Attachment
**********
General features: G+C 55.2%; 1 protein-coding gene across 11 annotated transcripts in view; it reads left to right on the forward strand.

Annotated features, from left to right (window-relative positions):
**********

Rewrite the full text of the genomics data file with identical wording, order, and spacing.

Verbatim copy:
General features: G+C 55.2%; 1 protein-coding gene across 11 annotated transcripts in view; it reads left to right on the forward strand.

Annotated features, from left to right (window-relative positions):